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Why pay $250 for a thin client?

I spoke with an HP rep recently about that company's new line of thin clients. The first thing that struck me about them wasn't the amount of technology crammed into those little boxes. It was how much they cost—they start at $249. My reaction was to immediately picture the desktop PC that $249 could buy. Such machines aren't going to impress anyone with their specs, but they do exist, and they're functional.

So why not just buy cheap PCs for all your users? Tad Bodeman, director of thin client services for HP, told me about some of the advantages—and most of these should apply to many thin clients, not just the new HP line. For one, thin clients are ecologically better than the cheap desktops. Bodeman said the new thin clients can go as low as 12 watts of electricity used at idle. The new line also has an emphasis on environmentally-friendly parts, such as recycled plastic in the case. Bodeman said HP is seeing thin clients in use for as long as five to seven years, so it means less trash than full machines that get thrown away more often (and less expense on buying client hardware).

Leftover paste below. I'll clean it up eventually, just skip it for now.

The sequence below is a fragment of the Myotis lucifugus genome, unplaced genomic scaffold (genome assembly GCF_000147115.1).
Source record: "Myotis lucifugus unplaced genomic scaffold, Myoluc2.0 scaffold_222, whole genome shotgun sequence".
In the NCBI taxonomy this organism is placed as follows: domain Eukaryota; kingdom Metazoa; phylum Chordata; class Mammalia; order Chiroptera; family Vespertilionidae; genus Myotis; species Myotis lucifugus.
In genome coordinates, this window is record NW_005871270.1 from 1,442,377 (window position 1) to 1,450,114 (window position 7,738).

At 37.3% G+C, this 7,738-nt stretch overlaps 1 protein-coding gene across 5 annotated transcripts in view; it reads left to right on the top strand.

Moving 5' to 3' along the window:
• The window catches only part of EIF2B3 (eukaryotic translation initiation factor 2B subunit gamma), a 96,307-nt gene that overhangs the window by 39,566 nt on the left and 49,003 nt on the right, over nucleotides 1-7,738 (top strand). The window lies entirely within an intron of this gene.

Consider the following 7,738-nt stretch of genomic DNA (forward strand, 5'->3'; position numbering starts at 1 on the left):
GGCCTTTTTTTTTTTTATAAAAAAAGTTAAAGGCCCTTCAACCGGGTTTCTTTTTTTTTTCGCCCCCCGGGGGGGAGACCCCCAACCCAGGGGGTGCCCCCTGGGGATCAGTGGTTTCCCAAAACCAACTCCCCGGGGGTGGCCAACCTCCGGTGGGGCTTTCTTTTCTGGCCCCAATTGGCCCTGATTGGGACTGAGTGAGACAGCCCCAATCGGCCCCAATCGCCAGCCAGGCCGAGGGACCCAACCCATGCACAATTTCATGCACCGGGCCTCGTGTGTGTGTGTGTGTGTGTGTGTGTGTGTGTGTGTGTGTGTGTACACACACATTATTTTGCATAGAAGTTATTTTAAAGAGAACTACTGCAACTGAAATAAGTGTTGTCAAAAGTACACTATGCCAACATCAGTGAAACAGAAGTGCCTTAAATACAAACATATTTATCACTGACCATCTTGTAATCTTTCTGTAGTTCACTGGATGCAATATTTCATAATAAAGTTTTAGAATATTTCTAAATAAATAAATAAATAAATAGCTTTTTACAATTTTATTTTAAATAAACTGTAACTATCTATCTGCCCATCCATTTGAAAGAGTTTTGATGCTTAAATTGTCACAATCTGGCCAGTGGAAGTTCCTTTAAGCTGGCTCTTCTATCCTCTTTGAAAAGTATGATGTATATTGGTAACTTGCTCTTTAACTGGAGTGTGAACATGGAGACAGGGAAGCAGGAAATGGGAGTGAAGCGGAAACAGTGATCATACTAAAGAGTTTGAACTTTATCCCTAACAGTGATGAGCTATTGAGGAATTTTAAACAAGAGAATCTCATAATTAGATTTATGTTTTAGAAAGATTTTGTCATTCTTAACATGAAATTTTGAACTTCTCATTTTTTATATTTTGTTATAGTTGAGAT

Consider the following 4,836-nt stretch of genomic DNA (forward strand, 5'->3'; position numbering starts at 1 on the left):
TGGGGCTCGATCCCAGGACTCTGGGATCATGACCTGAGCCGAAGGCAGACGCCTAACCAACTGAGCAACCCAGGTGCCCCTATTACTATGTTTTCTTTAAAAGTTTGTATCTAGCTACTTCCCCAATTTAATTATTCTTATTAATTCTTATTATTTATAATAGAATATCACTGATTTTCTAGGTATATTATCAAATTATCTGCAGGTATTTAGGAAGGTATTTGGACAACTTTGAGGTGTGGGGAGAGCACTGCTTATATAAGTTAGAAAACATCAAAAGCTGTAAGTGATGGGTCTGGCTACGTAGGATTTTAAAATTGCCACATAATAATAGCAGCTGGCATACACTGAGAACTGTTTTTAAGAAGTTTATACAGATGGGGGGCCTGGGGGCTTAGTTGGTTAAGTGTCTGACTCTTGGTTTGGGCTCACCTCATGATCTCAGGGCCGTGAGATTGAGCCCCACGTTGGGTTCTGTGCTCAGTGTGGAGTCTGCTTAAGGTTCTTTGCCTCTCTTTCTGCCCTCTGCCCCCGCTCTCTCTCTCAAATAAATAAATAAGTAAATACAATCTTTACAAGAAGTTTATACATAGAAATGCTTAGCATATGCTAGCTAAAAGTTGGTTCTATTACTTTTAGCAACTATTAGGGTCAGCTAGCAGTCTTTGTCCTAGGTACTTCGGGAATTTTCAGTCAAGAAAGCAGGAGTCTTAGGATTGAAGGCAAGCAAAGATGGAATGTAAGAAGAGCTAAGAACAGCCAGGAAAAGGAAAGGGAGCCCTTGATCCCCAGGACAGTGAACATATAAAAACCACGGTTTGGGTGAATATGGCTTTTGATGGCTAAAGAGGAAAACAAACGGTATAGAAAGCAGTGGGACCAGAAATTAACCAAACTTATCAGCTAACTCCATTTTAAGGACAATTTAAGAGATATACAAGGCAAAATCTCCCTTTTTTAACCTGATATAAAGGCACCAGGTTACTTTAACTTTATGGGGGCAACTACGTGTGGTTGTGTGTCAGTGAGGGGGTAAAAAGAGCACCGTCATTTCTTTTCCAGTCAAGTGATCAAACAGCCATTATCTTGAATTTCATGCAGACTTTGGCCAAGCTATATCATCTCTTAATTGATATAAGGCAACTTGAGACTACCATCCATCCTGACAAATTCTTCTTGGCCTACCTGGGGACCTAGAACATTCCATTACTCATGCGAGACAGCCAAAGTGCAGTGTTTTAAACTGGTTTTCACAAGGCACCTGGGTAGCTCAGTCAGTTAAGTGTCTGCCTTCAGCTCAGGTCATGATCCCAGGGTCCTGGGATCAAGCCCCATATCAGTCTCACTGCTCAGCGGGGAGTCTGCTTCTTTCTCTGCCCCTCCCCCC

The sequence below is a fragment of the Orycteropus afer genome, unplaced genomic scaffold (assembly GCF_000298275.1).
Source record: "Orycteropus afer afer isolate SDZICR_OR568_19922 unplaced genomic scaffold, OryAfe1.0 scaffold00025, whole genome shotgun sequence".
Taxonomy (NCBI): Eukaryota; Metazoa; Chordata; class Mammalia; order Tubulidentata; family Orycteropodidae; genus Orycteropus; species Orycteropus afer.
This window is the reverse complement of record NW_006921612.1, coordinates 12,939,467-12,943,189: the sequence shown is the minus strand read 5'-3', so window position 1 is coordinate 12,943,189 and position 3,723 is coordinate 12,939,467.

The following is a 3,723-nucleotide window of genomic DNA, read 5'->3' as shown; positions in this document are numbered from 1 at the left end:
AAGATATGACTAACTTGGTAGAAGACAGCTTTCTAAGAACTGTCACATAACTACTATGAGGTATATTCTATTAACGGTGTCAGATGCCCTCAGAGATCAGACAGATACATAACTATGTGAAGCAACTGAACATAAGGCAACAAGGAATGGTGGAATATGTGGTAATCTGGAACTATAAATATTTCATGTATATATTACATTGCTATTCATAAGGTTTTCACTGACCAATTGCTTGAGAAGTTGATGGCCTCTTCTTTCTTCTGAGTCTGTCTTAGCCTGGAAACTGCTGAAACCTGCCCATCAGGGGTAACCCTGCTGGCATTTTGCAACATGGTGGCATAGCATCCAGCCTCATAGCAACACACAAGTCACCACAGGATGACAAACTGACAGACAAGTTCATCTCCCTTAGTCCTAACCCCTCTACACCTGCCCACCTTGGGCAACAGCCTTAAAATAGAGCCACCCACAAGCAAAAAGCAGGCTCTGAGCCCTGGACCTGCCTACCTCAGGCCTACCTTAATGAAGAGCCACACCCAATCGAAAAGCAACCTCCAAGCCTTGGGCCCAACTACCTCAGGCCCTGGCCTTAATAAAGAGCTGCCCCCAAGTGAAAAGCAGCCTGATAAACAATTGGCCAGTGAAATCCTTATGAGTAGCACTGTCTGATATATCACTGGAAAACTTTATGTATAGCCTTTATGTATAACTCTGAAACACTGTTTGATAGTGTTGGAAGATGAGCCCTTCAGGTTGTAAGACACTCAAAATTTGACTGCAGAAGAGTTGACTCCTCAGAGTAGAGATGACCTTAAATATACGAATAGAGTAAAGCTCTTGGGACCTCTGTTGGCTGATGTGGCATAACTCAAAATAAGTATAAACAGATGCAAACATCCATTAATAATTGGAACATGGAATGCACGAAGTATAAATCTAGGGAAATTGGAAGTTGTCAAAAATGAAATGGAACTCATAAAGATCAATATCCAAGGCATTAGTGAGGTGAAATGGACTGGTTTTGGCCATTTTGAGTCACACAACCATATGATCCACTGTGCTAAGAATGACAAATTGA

Bodeman said that another big advantage is that with thin clients, you don't have to send someone out to fix software or hardware problems. You can manage the software on the server where it sits, and you can just have users unplug the cables from a broken box and plug them into a new one.

"When you put these thin clients on a desk, you essentially eliminate deskside support," Bodeman said.

Security was another plus for thin clients, Bodeman said. There's no data on the user's machine, so it's harder to copy information, and if a thin client is stolen, no data goes with it.

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